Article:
Over one billion pounds of shrimps / prawns are eaten annually in the USA, more than any other seafood. Although high in omega-3, protein, calcium, and iodine, should you be eating them if you have gout? You’ll find the answer here.
But first, what’s the difference between shrimp and prawn? Is there a difference?
The following is a summary description from Healthline.com:
Prawns v Shrimp: What’s the Difference?
“In North America, “shrimp” is used more commonly, while “prawn” refers to species that are larger or found in fresh water. Commonwealth countries and Ireland tend to use “prawn” more frequently.
Prawns and shrimp come from different branches of the crustacean family tree. Shrimp are members of the pleocyemata suborder, while prawns are part of the dendrobranchiata suborder. They have various differences in anatomy.
Prawns and shrimp reside in both fresh and salt water. However, the majority of shrimp are found in salt water while most prawns live in fresh water.
Prawns are typically larger than shrimp. However, there are exceptions to the rule — large varieties of shrimp and small varieties of prawns. Therefore, it’s hard to differentiate between the two by size alone.
There are no documented differences between the nutritional profiles of prawns and shrimp. They both provide a good source of protein, healthy fats and many vitamins and minerals, yet are low in calories.” ~ more…
Are Prawns and Shrimps Safe for Gout Sufferers?
As always when considering which foods can form part of a safe gout diet, we first have to look at their purine content:
Purines are a natural compound found in the cells of the human body and in the food we eat. Different foods have varying concentrations of purine.
During the body’s metabolic process, purines in our bodies and in the food we consume breakdown and produce uric acid as a byproduct.
High levels of uric acid in the blood — a condition called hyperuricemia — is the root cause of gout.
- More purines consumed: more uric acid produced and higher gout risk.
- Less purines consumed: less uric acid produced and lower gout risk.
In other words, gout sufferers need to manage their total purine intake from foods, which usually means completely avoiding high purine content foods, although foods with moderate amounts of purines may be consumed sparingly, whilst there is a load of low-purine food that is perfectly safe to eat.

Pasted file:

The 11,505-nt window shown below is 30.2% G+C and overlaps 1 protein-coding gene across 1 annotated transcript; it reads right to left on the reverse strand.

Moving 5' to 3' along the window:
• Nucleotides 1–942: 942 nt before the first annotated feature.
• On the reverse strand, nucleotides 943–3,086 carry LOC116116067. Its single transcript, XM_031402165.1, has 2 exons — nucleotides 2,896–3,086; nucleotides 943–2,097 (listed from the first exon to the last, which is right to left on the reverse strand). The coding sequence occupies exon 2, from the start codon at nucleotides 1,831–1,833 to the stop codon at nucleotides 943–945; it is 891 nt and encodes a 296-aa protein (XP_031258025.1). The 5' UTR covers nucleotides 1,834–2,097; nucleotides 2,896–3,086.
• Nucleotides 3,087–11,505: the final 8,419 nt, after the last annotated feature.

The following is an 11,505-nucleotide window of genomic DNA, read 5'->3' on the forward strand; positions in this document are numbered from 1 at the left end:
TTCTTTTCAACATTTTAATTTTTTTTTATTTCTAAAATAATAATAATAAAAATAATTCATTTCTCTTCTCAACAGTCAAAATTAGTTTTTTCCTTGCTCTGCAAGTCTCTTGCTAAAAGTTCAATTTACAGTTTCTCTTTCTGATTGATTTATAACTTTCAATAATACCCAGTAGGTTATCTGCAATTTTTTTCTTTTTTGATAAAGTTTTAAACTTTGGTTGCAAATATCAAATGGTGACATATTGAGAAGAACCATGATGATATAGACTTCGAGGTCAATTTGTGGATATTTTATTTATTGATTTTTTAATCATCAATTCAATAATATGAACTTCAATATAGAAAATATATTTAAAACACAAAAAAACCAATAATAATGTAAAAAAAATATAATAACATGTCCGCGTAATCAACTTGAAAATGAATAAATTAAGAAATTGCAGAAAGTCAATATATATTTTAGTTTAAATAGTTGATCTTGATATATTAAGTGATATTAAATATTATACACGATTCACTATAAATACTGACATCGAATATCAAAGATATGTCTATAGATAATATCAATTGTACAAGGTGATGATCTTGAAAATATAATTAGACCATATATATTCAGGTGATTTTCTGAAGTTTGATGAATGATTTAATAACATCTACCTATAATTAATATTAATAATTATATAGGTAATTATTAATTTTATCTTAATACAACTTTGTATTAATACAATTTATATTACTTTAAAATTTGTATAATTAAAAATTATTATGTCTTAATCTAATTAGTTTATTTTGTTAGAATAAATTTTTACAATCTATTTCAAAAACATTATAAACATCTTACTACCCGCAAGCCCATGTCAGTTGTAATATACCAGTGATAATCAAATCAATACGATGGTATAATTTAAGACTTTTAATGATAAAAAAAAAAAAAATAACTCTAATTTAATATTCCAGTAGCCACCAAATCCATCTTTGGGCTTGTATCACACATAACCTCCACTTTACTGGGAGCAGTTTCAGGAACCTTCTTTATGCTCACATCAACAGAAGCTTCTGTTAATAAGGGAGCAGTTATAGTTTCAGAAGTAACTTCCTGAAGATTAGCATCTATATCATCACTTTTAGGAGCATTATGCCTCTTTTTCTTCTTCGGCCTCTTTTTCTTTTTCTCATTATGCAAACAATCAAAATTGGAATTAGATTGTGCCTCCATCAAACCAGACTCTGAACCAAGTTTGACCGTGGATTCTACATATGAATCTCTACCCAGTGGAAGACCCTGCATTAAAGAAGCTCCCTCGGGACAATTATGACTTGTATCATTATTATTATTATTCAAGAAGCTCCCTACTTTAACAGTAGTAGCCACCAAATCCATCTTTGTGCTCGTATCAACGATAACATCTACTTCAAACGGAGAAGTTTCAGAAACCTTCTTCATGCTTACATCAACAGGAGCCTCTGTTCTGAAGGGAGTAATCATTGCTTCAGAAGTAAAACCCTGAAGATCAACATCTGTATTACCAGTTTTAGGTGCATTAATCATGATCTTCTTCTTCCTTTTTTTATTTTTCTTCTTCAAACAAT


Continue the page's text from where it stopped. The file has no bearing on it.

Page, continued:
So let’s take a look at the purine content of prawns and shrimps…
Purine Content of Prawns and Shrimps
There a many purine content tables out there that list the purine content and its uric acid equivalent for different foods and ingredients.
Unfortunately they don’t always agree with one another; there are some variances in purine numbers given for certain foods and even in how they categorize purine levels as being high, moderate or low.
But, even taking all that into account, prawns and shrimps are generally recognized as being high in purines, i.e., producing more than 200 mg uric acid per 3.5 oz (100g) food serving, with some types, such as the Oriental shrimp, producing more than 300 mg uric acid per 100g serving — according to one table at least — which is considered very high.
So, to be totally safe, we should accept that these shellfish are unsuitable for our gout diet and should be completely avoided.
And this has been confirmed in several studies. Here are the conclusions of just three of such studies that looked into the impact of seafood (and other foods) on gout risk:
“Higher levels of meat and seafood consumption are associated with an increased risk of gout, whereas a higher level of consumption of dairy products is associated with a decreased risk. Moderate intake of purine-rich vegetables or protein is not associated with an increased risk of gout.” ~ Hyon K. Choi et al.
“In this Chinese population living in Singapore, higher total dietary protein intake from mainly poultry and fish/shellfish was associated with an increased risk of gout, while dietary intake of soy and nonsoy legumes was associated with a reduced risk of gout.” ~ Gim Gee Teng et al.
“The study findings suggest that acute purine intake increases the risk of recurrent gout attacks by almost fivefold among gout patients. Avoiding or reducing amount of purine-rich foods intake, especially of animal origin, may help reduce the risk of gout attacks.” ~ Yuqing Zhang et al.
Note: My guide Gout Rescue has detailed information on high, moderate, and low purine foods and ingredients, along with daily meal ideas for gout sufferers.
I’ve had recurring gout most of my adult life but haven’t had a gout attack for 11+ years now. Whether this is your first gout attack, or you’ve had multiple flare-ups, the content on here will, hopefully, set you on the road to being gout-free too.